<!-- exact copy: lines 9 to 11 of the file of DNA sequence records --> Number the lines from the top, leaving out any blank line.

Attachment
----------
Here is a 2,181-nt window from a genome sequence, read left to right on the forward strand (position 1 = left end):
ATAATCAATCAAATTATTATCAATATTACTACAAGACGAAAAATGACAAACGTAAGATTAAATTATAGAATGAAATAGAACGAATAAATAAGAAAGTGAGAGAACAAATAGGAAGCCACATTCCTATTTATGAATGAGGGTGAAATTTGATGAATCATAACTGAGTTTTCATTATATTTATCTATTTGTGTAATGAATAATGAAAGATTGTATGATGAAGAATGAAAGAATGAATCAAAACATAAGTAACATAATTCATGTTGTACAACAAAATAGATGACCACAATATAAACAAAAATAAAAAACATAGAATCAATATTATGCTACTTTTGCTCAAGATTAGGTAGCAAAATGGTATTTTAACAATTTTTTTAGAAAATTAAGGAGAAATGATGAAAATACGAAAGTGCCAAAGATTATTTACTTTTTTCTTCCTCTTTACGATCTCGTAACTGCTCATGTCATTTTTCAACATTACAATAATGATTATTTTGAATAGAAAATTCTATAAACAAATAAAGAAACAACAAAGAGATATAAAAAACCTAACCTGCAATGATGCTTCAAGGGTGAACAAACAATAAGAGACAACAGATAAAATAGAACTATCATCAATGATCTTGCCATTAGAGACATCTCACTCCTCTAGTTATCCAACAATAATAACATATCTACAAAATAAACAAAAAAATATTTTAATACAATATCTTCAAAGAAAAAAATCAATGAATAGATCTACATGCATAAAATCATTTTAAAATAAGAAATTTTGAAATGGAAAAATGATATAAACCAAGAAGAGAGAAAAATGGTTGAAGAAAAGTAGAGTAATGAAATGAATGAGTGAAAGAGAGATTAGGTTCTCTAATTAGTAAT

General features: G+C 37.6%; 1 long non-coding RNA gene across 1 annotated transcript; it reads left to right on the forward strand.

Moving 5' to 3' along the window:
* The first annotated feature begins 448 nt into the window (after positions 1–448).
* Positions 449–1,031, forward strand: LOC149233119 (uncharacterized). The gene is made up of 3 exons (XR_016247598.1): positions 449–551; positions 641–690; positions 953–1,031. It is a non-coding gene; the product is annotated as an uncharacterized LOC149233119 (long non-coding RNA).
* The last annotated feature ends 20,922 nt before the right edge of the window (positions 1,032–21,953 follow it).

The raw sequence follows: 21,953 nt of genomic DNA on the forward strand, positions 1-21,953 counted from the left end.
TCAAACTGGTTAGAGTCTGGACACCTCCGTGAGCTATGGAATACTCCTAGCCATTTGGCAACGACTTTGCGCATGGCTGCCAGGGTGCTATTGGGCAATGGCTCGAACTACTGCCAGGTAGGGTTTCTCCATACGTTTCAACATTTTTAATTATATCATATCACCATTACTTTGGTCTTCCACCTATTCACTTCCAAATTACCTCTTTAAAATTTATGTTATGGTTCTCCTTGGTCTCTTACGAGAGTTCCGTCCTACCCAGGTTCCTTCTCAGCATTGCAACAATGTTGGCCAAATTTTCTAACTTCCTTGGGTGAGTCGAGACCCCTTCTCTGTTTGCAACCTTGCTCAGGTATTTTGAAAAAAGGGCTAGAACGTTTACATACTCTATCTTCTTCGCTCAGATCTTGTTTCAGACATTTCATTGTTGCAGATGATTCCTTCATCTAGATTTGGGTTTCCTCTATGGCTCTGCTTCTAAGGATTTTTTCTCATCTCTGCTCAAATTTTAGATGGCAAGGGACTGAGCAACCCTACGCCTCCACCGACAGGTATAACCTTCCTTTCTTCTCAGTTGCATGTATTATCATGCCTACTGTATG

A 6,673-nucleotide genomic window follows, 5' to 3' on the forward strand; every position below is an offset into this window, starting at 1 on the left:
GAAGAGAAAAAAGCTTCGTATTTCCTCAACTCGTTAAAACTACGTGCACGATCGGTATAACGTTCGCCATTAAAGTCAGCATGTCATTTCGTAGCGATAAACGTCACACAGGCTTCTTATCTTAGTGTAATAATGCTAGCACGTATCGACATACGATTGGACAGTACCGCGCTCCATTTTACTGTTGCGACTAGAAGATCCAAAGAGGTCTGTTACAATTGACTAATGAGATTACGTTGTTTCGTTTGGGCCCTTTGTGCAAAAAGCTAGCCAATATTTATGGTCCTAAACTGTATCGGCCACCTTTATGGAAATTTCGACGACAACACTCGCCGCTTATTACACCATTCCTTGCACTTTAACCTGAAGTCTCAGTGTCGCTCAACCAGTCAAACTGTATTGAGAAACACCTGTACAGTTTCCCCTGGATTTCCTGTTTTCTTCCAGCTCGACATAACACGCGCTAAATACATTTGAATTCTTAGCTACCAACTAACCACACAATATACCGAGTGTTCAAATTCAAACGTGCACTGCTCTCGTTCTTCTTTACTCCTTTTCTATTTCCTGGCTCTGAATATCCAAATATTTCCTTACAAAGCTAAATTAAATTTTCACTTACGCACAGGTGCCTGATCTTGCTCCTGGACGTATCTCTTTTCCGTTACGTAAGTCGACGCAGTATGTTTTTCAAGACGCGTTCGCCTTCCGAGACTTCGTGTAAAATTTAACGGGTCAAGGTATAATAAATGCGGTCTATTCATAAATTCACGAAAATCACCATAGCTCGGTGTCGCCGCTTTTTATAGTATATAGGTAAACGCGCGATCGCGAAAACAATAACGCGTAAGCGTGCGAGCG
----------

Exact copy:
TCAAACTGGTTAGAGTCTGGACACCTCCGTGAGCTATGGAATACTCCTAGCCATTTGGCAACGACTTTGCGCATGGCTGCCAGGGTGCTATTGGGCAATGGCTCGAACTACTGCCAGGTAGGGTTTCTCCATACGTTTCAACATTTTTAATTATATCATATCACCATTACTTTGGTCTTCCACCTATTCACTTCCAAATTACCTCTTTAAAATTTATGTTATGGTTCTCCTTGGTCTCTTACGAGAGTTCCGTCCTACCCAGGTTCCTTCTCAGCATTGCAACAATGTTGGCCAAATTTTCTAACTTCCTTGGGTGAGTCGAGACCCCTTCTCTGTTTGCAACCTTGCTCAGGTATTTTGAAAAAAGGGCTAGAACGTTTACATACTCTATCTTCTTCGCTCAGATCTTGTTTCAGACATTTCATTGTTGCAGATGATTCCTTCATCTAGATTTGGGTTTCCTCTATGGCTCTGCTTCTAAGGATTTTTTCTCATCTCTGCTCAAATTTTAGATGGCAAGGGACTGAGCAACCCTACGCCTCCACCGACAGGTATAACCTTCCTTTCTTCTCAGTTGCATGTATTATCATGCCTACTGTATG

A 6,673-nucleotide genomic window follows, 5' to 3' on the forward strand; every position below is an offset into this window, starting at 1 on the left:
GAAGAGAAAAAAGCTTCGTATTTCCTCAACTCGTTAAAACTACGTGCACGATCGGTATAACGTTCGCCATTAAAGTCAGCATGTCATTTCGTAGCGATAAACGTCACACAGGCTTCTTATCTTAGTGTAATAATGCTAGCACGTATCGACATACGATTGGACAGTACCGCGCTCCATTTTACTGTTGCGACTAGAAGATCCAAAGAGGTCTGTTACAATTGACTAATGAGATTACGTTGTTTCGTTTGGGCCCTTTGTGCAAAAAGCTAGCCAATATTTATGGTCCTAAACTGTATCGGCCACCTTTATGGAAATTTCGACGACAACACTCGCCGCTTATTACACCATTCCTTGCACTTTAACCTGAAGTCTCAGTGTCGCTCAACCAGTCAAACTGTATTGAGAAACACCTGTACAGTTTCCCCTGGATTTCCTGTTTTCTTCCAGCTCGACATAACACGCGCTAAATACATTTGAATTCTTAGCTACCAACTAACCACACAATATACCGAGTGTTCAAATTCAAACGTGCACTGCTCTCGTTCTTCTTTACTCCTTTTCTATTTCCTGGCTCTGAATATCCAAATATTTCCTTACAAAGCTAAATTAAATTTTCACTTACGCACAGGTGCCTGATCTTGCTCCTGGACGTATCTCTTTTCCGTTACGTAAGTCGACGCAGTATGTTTTTCAAGACGCGTTCGCCTTCCGAGACTTCGTGTAAAATTTAACGGGTCAAGGTATAATAAATGCGGTCTATTCATAAATTCACGAAAATCACCATAGCTCGGTGTCGCCGCTTTTTATAGTATATAGGTAAACGCGCGATCGCGAAAACAATAACGCGTAAGCGTGCGAGCG